With the beginning of the new school year also comes the arrival of fall sports. And what says "fall" more than football? But it doesn't matter whether you are putting on the helmet on for the first time, or if playing on national television for thousands of fans – all football players are susceptible to injury. One of the most common of which, is an AC sprain.
What is an AC separation?
One of the most common injuries in football is acromioclavicular separation, more commonly known as an AC sprain or “shoulder separation.” Due to the high-intensity and high-impact of the sport, shoulder separations are quite common in football and make up around 10 percent of all football injuries.
How does it occur?
AC separations most often occur when a player is tackled. The combination of the force of the hit and the force of hitting the ground can cause trauma to the ligaments that hold the clavicle (collarbone) to the scapula (shoulder blade). This trauma to the ligaments affects the stability of the AC joint and can cause the shoulder joint to separate.
What are the different grades of an AC separation?
Like many injuries, an AC separation can range in severity.
- Grade I – A slight displacement of the joint. The AC ligament may be stretched or partially torn.
- Grade II – A partial dislocation of the joint. The AC ligament is completely torn.
- Grade III – A complete separation of the joint. The AC ligament, the coracoclavicular ligaments, and the capsule surrounding the joint are all torn.
- Grade IV-VI – A complete separation of the joint and severe damage to the surrounding ligaments and muscles. Surgery is often necessary to repair the shoulder.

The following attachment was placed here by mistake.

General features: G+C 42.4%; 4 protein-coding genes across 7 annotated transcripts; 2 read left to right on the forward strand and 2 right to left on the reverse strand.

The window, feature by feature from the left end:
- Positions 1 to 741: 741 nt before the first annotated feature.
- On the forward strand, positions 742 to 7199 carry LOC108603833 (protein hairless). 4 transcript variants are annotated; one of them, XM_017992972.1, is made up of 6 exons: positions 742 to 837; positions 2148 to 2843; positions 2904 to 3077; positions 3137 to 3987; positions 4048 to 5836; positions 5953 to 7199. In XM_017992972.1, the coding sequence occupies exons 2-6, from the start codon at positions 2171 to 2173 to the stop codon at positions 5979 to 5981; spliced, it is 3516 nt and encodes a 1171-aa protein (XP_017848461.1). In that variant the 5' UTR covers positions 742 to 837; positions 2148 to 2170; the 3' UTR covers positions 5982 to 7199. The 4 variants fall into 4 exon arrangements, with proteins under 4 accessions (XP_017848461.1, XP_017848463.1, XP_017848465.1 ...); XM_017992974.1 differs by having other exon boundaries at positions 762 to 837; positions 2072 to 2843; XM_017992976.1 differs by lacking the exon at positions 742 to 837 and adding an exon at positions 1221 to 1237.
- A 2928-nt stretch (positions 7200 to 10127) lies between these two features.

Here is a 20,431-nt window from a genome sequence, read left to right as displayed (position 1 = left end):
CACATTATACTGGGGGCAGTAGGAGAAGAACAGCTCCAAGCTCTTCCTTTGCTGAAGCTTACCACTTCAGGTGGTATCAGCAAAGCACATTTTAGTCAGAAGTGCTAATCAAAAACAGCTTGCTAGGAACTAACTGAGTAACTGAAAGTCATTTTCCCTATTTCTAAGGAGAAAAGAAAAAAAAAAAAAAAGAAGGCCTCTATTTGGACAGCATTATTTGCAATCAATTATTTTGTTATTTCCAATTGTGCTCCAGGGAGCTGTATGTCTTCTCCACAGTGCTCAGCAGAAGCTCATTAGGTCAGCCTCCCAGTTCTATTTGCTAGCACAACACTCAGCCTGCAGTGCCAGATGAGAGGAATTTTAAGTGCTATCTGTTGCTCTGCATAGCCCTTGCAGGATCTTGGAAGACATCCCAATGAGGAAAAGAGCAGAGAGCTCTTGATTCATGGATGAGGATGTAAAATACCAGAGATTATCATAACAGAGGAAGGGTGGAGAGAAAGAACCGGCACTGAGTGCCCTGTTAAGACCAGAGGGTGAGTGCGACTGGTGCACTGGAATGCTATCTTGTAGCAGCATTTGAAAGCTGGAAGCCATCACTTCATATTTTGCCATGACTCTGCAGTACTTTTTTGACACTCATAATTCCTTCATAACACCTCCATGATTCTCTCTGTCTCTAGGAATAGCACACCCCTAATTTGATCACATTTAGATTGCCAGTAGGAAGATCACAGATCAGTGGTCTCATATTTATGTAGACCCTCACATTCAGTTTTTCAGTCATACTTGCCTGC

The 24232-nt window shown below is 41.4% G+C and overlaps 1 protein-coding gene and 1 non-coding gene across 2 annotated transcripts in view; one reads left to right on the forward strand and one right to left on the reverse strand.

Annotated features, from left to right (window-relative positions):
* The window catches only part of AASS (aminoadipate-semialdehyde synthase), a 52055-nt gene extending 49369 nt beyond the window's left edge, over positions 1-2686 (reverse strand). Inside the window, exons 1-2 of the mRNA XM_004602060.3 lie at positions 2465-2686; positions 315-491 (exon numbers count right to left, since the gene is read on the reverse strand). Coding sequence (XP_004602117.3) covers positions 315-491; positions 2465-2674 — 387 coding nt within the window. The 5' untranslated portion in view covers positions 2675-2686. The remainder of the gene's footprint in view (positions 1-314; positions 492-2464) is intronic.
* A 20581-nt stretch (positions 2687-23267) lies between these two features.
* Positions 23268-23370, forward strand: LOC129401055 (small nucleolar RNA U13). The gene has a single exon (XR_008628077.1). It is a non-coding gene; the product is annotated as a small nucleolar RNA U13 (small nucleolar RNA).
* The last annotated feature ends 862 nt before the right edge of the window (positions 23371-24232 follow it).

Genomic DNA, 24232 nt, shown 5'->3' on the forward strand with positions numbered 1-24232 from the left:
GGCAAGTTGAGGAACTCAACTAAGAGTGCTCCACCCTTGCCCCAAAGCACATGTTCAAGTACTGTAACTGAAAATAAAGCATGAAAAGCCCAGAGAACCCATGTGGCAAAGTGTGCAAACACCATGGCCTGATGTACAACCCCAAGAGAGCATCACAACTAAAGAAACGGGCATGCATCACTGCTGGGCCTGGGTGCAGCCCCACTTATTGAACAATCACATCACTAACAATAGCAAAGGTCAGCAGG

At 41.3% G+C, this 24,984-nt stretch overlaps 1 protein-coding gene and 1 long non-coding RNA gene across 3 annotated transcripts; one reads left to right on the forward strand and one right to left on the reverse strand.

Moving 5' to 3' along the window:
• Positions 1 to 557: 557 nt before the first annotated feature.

What are the symptoms of AC separation?
- Shoulder pain
- Bruising and/or swelling of the shoulder
- Weakness in the arm or shoulder
- Limited movement of the shoulder
- A lump on the top of the shoulder (seen in more serious cases)
When should I seek medical attention?
If the pain is persistent, or you think that you may have an AC separation, a medical professional should be seen. It is difficult to differentiate a moderate shoulder separation from a bone fracture, an injury to the rotator cuff, a torn labrum, or a dislocated shoulder. It is important to see a doctor to receive an X-ray and an MRI to determine the extent of the shoulder injury.
Why should I get an MRI?
Getting an X-ray will determine whether any of the bones in the shoulder are damaged, but it will not reveal any ligament damage. An MRI of the shoulder will reveal any potentially stretched or torn ligaments. The MRI can also determine the grade of the AC separation. By determining the grade of the injury, the patient will be able to follow the necessary treatment plan to get on the fastest road to recovery. A shoulder MRI can be done at any one of the many Shields locations throughout greater New England. Find the location nearest to you.